- Gas tax. The question of equability is not the only challenge
concerning transportation budgeting. With the increased efficiency of automobiles the amount collected from gas tax is insufficient to address the transportation needs across the entire state. It will be vitally important the legislature comes up with alternative ways to fund highways and bridges. One possibility that has been contemplated is charging drivers by the miles driven. I am open to hearing other suggestions for a fair solution as well.
       - Massage therapy establishments. Yes, I consider this a vital safety issue. Always being a champion for public safety I would be happy to support this legislation.


       - Gas tax. The gas tax issue has been around for many years and it is time to fix a very unfair allocation. Once elected, I will examine the CDOT
rationale for this disparate treatment of Colorado Springs; find examples in other communities or states that justify our position and will do my best to pass legislation to rectify this situation.
       - Massage therapy establishments. This is a classic case of state government overreach into local affairs. State prohibition of regulation of massage therapy facilities has no logical basis, as long as it does not interfere with the licensing of therapists. If local entities want to prohibit prostitution, they should be allowed to do whatever is needed, as some home rule entities have done. I would appreciate OWN forwarding me all correspondence on this subject, especially any from the county attorney. I promise to look into this as soon as I receive your formal input.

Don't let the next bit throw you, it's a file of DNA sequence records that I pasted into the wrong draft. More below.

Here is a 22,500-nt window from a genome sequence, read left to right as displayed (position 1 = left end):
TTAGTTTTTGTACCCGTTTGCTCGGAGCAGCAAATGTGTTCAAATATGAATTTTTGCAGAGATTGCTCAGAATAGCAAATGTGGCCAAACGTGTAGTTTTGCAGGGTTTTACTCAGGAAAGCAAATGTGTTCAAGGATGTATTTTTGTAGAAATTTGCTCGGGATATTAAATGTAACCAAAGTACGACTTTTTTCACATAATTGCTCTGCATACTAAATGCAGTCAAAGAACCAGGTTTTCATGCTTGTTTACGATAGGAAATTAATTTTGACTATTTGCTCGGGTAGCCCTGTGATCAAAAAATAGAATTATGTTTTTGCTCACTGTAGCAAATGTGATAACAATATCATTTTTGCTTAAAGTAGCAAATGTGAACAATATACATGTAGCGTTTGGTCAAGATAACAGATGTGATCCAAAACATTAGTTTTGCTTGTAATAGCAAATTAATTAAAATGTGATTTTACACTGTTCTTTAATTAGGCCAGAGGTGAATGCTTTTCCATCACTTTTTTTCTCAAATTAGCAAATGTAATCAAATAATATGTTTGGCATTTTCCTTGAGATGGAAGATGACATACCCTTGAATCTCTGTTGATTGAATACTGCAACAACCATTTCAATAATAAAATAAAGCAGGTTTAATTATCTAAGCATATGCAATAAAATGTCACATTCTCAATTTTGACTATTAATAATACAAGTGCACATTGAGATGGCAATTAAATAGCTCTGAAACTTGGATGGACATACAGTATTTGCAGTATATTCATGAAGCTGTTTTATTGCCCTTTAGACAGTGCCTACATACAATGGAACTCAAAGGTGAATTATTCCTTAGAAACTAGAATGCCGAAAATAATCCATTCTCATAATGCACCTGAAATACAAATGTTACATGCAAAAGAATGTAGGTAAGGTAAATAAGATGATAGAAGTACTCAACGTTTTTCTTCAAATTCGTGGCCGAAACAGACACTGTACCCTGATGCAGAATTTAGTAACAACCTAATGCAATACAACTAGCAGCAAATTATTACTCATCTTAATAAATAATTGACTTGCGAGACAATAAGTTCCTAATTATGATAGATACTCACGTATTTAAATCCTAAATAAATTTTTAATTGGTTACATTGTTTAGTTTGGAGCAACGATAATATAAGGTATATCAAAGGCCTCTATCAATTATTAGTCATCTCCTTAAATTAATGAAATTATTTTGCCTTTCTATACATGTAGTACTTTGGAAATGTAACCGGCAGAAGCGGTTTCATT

- Gas tax. The primary source of road transportation funding is the Highway Users Trust Fund. The HUTF is mostly funded by gasoline taxes; that
tax is $.22 and has not increased since 1992, despite inflation, more roads to maintain, more people driving, more miles traveled and increased efficiency of cars. The deteriorated condition of our roads and bridges is attributable to lack of funding for maintenance. Colorado's DOT receives no general fund revenue to build and maintain roads. In the future, with inadequate funding from HUTF, federal funding at diminished levels and resistance by voters to tax increases, Colorado needs to find alternative sources to pay for our transportation system.
       Alternatives to fund transportation include vehicle mileage taxes, (VMT), in which users pay for miles driven per year, sales tax allocated strictly to roads, such as PPRTA in El Paso County, toll roads and public private partnerships such as the High Performance Transportation Enterprise, (HPTE) concept used in Highway 36 between Denver and Boulder. With HPTE's, a private contractor signs a long term agreement to build and maintain the road in exchange for tolling privileges on some lanes.
       I agree that our Colorado Springs transportation infrastructure needs adequate funding to maintain safety and ease of transit for goods and people, and that the current mechanism seems to send a lot of Colorado Springs tax dollars to other areas of the state. However, if the tax was allocated entirely according to residence in particular areas, our rural areas of the state would have little to no ability to maintain their roads. Ensuring adequate transportation funding for all areas of our state is not only important to rural communities, but it fosters tourism and recreation and enables us to move goods that are important to the agricultural sector and to our economy overall. Going forward, I would be interested to look at the share of funds that go from Colorado Springs to other areas or vice versa to ensure that we can achieve a balanced, equitable distribution, hopefully tied to usage and economic impact.
       - Massage therapy establishments. Of course a loophole that allows for human trafficking must be closed. This is a matter of public safety and human dignity.

Courtesy of OWN; formatting by Westside Pioneer
(Posted 10/12/14; Politics: City Issues/Elections)